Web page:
Roadblocks in Bolivia
Replies: 8 - Last Post: Mar 6, 2013 3:18 AM Last Post By: panchogarcia10
Mar 4, 2013 6:06 PM
Roadblocks in BoliviaHi folks
Can anyone tell me if the roadblocks that occur frequently in Bolivia affect the salt flats tours from SPdA to Uyuni?
Also, we originally planned on flying from Uyuni to La Paz to avoid the overnight bus and possible roadblocks but now want to include a mine tour in Potosi. Can anyone tell me how often roadblocks occur and if there is one, how long it usually lasts for? Do the strikers give much forewarning of a roadblock or do they just happen with absolutely no notice? (Sorry if these seem dumb questions but I'm trying to get a grasp of how big a delay we should expect/be prepared for, time-wise).
I know to allow for a couple of days extra for travel in Bolivia but I guess I'm just trying to figure how much longer I should allow for a Potosi trip and from Potosi to La Paz? I'd hate to get stuck in Potosi with no way of getting to La Paz especially as it's only me who wants to do the 4 hour mine tour (husband can't as he gets bad asthma with dust!)
Any help would be great.
Mar 4, 2013 7:47 PM
1It's pretty hard to predict. The disputes that start these sorts of roadblocks tend to flare up and dissipate fairly quickly.
I haven't been on the SPdA to Uyuni road but I imagine it's very remote therefore no point in blocking it. La Paz to Oruro is probably the most commonly blocked road, though bloqueos can happen anywhere.
Try not to stress too much, just leave a few days flexibility and you will probably be fine.
Mar 4, 2013 8:11 PM
Mar 4, 2013 8:15 PM
31 is right, strikes can pop up at anytime. When I was in La Paz we planned to leave on a Tuesday. There was a transit strike that started and lasted all Monday long, but Tuesday the buses were running business as usual.
Mar 4, 2013 9:14 PM
4Thanks banjodan. I think we'll plan on going to Potosi from Uyuni for a day or so but if we hear of a strike/roadblock then we'll fly directly to La Paz. There - sorted! :)
Mar 5, 2013 4:48 AM
5impossible to predict how long or when these things will happen. Most do only last a day or two though, some last a few days longer, some last weeks. A couple of years ago there was one in Potosi that went on for 5 or 6 weeks and they even blocked flights in and out - there was some 25 tourist or so stuck there the whole time and embassies even got involved in trying to get them out - that is definitely not what you would call common though and you would be unlucky to get stuck in one longer than a couple of days.
In the last 4 or months or so the tours from San Pedro to Uyuni HAVE been effected by protests in the area although right now , since a few weeks ago, they have been running ok. That said even when there where protests the agencies were going an alternative route which meant you would do a tour and get to Uyuni anyway even if you didnt see everything you normally see and also had to pay an extra fee on top.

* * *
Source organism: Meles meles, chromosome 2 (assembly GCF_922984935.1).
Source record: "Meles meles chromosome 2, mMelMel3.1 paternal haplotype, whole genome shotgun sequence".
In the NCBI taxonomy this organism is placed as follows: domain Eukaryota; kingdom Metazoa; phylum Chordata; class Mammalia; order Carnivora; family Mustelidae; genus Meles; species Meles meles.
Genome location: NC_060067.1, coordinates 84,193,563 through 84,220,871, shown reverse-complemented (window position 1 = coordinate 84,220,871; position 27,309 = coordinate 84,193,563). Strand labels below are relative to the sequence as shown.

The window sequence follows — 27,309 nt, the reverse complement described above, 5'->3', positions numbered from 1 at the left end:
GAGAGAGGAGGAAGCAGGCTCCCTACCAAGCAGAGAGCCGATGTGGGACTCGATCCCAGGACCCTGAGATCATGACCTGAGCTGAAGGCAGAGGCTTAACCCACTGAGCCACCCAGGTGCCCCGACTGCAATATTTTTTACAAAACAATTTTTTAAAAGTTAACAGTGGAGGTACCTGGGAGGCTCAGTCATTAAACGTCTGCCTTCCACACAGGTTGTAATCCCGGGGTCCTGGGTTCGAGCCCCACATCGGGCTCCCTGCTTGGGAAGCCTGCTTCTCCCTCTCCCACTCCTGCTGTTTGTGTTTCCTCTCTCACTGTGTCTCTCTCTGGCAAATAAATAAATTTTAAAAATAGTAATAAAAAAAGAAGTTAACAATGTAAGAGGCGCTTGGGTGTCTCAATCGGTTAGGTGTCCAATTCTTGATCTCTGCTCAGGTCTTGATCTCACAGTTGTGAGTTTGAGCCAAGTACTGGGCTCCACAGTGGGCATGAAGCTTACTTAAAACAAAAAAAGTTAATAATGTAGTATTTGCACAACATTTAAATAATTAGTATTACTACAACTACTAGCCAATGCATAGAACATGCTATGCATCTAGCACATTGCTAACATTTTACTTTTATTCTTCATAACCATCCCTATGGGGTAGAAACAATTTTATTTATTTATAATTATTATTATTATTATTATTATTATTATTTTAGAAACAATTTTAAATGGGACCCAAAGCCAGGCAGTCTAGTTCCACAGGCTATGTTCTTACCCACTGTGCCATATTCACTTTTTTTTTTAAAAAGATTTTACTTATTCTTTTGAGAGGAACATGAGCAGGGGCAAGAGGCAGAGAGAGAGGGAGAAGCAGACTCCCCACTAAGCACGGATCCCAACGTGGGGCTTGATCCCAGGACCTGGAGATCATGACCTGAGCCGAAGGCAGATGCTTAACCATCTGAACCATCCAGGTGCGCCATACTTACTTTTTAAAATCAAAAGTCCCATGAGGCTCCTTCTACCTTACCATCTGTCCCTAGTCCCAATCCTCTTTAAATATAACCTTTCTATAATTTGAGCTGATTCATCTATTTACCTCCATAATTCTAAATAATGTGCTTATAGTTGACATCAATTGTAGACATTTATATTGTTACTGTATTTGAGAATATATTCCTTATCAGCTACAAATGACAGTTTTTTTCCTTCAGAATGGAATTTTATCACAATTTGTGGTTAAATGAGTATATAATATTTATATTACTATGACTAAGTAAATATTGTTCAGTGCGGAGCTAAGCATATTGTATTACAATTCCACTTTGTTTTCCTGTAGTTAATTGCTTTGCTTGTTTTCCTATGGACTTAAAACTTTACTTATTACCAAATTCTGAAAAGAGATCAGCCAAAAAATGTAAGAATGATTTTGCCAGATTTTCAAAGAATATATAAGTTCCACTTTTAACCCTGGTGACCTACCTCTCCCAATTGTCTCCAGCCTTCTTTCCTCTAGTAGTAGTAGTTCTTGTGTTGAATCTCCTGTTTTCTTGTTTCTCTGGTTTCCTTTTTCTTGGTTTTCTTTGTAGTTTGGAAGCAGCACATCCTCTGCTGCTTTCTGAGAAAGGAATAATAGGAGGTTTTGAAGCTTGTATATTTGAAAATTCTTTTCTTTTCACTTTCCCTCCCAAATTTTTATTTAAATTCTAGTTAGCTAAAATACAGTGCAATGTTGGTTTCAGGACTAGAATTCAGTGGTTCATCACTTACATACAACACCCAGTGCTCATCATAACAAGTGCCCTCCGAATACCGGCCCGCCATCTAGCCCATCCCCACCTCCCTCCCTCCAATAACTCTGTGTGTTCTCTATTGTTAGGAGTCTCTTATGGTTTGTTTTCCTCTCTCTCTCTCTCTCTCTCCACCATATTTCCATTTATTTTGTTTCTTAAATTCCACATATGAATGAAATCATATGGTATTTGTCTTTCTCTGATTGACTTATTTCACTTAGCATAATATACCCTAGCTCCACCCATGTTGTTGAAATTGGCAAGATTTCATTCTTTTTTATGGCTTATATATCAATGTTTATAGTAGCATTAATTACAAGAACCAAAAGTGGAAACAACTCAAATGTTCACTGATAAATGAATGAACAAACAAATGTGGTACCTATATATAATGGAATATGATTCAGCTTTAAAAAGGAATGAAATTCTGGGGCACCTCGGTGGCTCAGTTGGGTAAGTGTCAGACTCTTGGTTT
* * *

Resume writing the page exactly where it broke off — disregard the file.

Journey from Uyuni to Potosi is around 6 hours or so and you cn catch a bus about 7pm from Uyuni and your tour should arrive sometimes between 4 and 6pm in Uyuni. It would be a good idea to ask you operator if they can get you a bus ticket in advance for the journey to make sure you get on it if you want to do this. Mine tours are in the mornings and afternoons leaving around 8-9am and 1.30-2.30pmand cost around 80 to 120bs plus you are expected to purchase gifts of coca leaves, cigarettes etc for the miners. You can also travel overnight to la paz and the journey is about 7 or 8 hours - there are good cama buses available for this route. If you have time though it is worth spending a day or so in Potosi and if you are there it is only a 3 or 4 hour journey to Sucre. Also after 3 day salt flats tour, then striaght on a bus to Potosi you would probably want a night in a hotel anyway rather than travelling straight away.
As mentioned above - dont stress too much, there is nothing you can do about it anyway - just deal with whatever happens at the time.
Mar 5, 2013 6:07 AM
6Hey there! I’m form Brazil, I’ve travelled all Bolivia with my own car and road blocks are definitely an issue. You need to be well informed, because there are a lot of road blocks for a lot of different reasons, some of them can persist even for 48hs or more. My advice is: if it’s an organized excursion or if you bought a bus ticket, those people will know about the road blocks, so you don’t need to worry. BUT if you feel more secure, this website saved me a few times: http://www.abc.gob.bo/ It’s the government official road administrator organ, and has all the newest information about the blocks in all roads. It’s in Spanish, though. If you do not speak Spanish ask for some hotel staff to help you. Do not leave to make a route trough any bolivia's road without check it. If there's a block, it will be there!
Mar 5, 2013 1:53 PM
7tunabagel and panchogarcia - thank you so much for your advice. I really appreciate it.
tuna - that's exactly what we were thinking of doing - travelling to Potosi after our SF tour and then going on to La Paz (although we did wonder about Sucre too as we could fly out from there to La Paz). Man - six weeks strike? I'll keep my fingers crossed that that doesn't happen! As nice as Potosi probably is, I think six weeks would be a nightmare. What a waste of a holiday!
pancho - thanks heaps for the website - I'm trying to learn Spanish so I've bookmarked the page and I'll keep referring to it to test my Spanish and glean valuable info.
Mar 6, 2013 3:18 AM
8You're welcome! In the website, you may find the current road situations by clicking in "transitabilidad". Good luck in Bolivia, it's a wonderful country.
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